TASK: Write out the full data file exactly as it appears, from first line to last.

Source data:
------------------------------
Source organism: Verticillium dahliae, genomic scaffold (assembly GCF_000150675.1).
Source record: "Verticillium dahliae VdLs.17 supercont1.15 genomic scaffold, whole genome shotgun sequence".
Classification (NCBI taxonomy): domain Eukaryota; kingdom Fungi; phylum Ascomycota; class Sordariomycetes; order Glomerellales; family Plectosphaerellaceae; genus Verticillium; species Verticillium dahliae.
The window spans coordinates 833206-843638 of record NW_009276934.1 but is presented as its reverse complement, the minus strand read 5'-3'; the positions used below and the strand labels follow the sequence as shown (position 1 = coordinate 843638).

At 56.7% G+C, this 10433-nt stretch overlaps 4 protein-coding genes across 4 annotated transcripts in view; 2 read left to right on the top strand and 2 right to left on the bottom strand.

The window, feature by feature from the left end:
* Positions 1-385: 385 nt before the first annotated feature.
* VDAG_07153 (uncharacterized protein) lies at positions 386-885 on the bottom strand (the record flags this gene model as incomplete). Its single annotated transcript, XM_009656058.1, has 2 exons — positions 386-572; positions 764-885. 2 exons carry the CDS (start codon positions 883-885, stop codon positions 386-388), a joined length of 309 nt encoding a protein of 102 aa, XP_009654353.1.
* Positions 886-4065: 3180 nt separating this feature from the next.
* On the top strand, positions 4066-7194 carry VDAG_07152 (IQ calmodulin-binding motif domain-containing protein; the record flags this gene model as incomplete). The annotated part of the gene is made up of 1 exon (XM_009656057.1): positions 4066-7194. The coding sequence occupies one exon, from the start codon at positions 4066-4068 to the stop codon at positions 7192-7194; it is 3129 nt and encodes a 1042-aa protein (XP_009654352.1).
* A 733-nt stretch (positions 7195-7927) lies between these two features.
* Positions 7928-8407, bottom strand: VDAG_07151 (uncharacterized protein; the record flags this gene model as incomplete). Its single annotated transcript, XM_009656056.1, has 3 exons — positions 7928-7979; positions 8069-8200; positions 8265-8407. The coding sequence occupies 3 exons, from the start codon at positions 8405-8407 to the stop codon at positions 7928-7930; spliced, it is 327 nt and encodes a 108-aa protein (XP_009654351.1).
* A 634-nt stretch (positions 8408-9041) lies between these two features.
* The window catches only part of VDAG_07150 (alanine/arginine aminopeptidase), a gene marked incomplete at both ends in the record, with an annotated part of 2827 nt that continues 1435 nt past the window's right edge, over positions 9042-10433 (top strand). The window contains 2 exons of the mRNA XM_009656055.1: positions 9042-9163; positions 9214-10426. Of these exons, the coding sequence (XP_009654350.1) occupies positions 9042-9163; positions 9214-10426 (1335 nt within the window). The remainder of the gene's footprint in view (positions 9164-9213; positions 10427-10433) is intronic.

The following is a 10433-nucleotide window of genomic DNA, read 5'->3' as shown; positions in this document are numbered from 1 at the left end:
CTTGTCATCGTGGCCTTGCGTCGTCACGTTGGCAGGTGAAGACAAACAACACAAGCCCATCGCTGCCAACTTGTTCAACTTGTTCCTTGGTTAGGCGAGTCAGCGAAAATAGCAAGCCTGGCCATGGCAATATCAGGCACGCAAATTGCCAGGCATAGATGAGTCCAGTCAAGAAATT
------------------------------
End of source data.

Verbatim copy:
Source organism: Verticillium dahliae, genomic scaffold (assembly GCF_000150675.1).
Source record: "Verticillium dahliae VdLs.17 supercont1.15 genomic scaffold, whole genome shotgun sequence".
Classification (NCBI taxonomy): domain Eukaryota; kingdom Fungi; phylum Ascomycota; class Sordariomycetes; order Glomerellales; family Plectosphaerellaceae; genus Verticillium; species Verticillium dahliae.
The window spans coordinates 833206-843638 of record NW_009276934.1 but is presented as its reverse complement, the minus strand read 5'-3'; the positions used below and the strand labels follow the sequence as shown (position 1 = coordinate 843638).

At 56.7% G+C, this 10433-nt stretch overlaps 4 protein-coding genes across 4 annotated transcripts in view; 2 read left to right on the top strand and 2 right to left on the bottom strand.

The window, feature by feature from the left end:
* Positions 1-385: 385 nt before the first annotated feature.
* VDAG_07153 (uncharacterized protein) lies at positions 386-885 on the bottom strand (the record flags this gene model as incomplete). Its single annotated transcript, XM_009656058.1, has 2 exons — positions 386-572; positions 764-885. 2 exons carry the CDS (start codon positions 883-885, stop codon positions 386-388), a joined length of 309 nt encoding a protein of 102 aa, XP_009654353.1.
* Positions 886-4065: 3180 nt separating this feature from the next.
* On the top strand, positions 4066-7194 carry VDAG_07152 (IQ calmodulin-binding motif domain-containing protein; the record flags this gene model as incomplete). The annotated part of the gene is made up of 1 exon (XM_009656057.1): positions 4066-7194. The coding sequence occupies one exon, from the start codon at positions 4066-4068 to the stop codon at positions 7192-7194; it is 3129 nt and encodes a 1042-aa protein (XP_009654352.1).
* A 733-nt stretch (positions 7195-7927) lies between these two features.
* Positions 7928-8407, bottom strand: VDAG_07151 (uncharacterized protein; the record flags this gene model as incomplete). Its single annotated transcript, XM_009656056.1, has 3 exons — positions 7928-7979; positions 8069-8200; positions 8265-8407. The coding sequence occupies 3 exons, from the start codon at positions 8405-8407 to the stop codon at positions 7928-7930; spliced, it is 327 nt and encodes a 108-aa protein (XP_009654351.1).
* A 634-nt stretch (positions 8408-9041) lies between these two features.
* The window catches only part of VDAG_07150 (alanine/arginine aminopeptidase), a gene marked incomplete at both ends in the record, with an annotated part of 2827 nt that continues 1435 nt past the window's right edge, over positions 9042-10433 (top strand). The window contains 2 exons of the mRNA XM_009656055.1: positions 9042-9163; positions 9214-10426. Of these exons, the coding sequence (XP_009654350.1) occupies positions 9042-9163; positions 9214-10426 (1335 nt within the window). The remainder of the gene's footprint in view (positions 9164-9213; positions 10427-10433) is intronic.

The following is a 10433-nucleotide window of genomic DNA, read 5'->3' as shown; positions in this document are numbered from 1 at the left end:
CTTGTCATCGTGGCCTTGCGTCGTCACGTTGGCAGGTGAAGACAAACAACACAAGCCCATCGCTGCCAACTTGTTCAACTTGTTCCTTGGTTAGGCGAGTCAGCGAAAATAGCAAGCCTGGCCATGGCAATATCAGGCACGCAAATTGCCAGGCATAGATGAGTCCAGTCAAGAAATT